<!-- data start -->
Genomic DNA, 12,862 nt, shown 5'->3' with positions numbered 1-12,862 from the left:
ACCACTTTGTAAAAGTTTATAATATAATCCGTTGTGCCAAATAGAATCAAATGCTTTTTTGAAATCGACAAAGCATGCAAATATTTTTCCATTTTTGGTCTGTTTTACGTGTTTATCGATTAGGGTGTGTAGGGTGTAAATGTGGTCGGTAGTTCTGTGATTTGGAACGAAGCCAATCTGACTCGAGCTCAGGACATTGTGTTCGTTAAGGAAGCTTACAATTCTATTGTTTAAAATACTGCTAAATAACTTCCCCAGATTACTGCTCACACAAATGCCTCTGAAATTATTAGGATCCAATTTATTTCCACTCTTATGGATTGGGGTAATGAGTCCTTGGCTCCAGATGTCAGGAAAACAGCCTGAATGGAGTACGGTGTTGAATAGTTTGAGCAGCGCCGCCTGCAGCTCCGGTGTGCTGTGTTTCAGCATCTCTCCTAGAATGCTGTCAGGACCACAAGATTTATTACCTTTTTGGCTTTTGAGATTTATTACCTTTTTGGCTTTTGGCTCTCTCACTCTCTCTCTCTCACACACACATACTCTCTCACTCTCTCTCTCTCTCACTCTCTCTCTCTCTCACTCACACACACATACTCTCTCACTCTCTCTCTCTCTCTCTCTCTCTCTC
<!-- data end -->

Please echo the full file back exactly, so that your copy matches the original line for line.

Genomic DNA, 12,862 nt, shown 5'->3' with positions numbered 1-12,862 from the left:
ACCACTTTGTAAAAGTTTATAATATAATCCGTTGTGCCAAATAGAATCAAATGCTTTTTTGAAATCGACAAAGCATGCAAATATTTTTCCATTTTTGGTCTGTTTTACGTGTTTATCGATTAGGGTGTGTAGGGTGTAAATGTGGTCGGTAGTTCTGTGATTTGGAACGAAGCCAATCTGACTCGAGCTCAGGACATTGTGTTCGTTAAGGAAGCTTACAATTCTATTGTTTAAAATACTGCTAAATAACTTCCCCAGATTACTGCTCACACAAATGCCTCTGAAATTATTAGGATCCAATTTATTTCCACTCTTATGGATTGGGGTAATGAGTCCTTGGCTCCAGATGTCAGGAAAACAGCCTGAATGGAGTACGGTGTTGAATAGTTTGAGCAGCGCCGCCTGCAGCTCCGGTGTGCTGTGTTTCAGCATCTCTCCTAGAATGCTGTCAGGACCACAAGATTTATTACCTTTTTGGCTTTTGAGATTTATTACCTTTTTGGCTTTTGGCTCTCTCACTCTCTCTCTCTCACACACACATACTCTCTCACTCTCTCTCTCTCTCACTCTCTCTCTCTCTCACTCACACACACATACTCTCTCACTCTCTCTCTCTCTCTCTCTCTCTCTC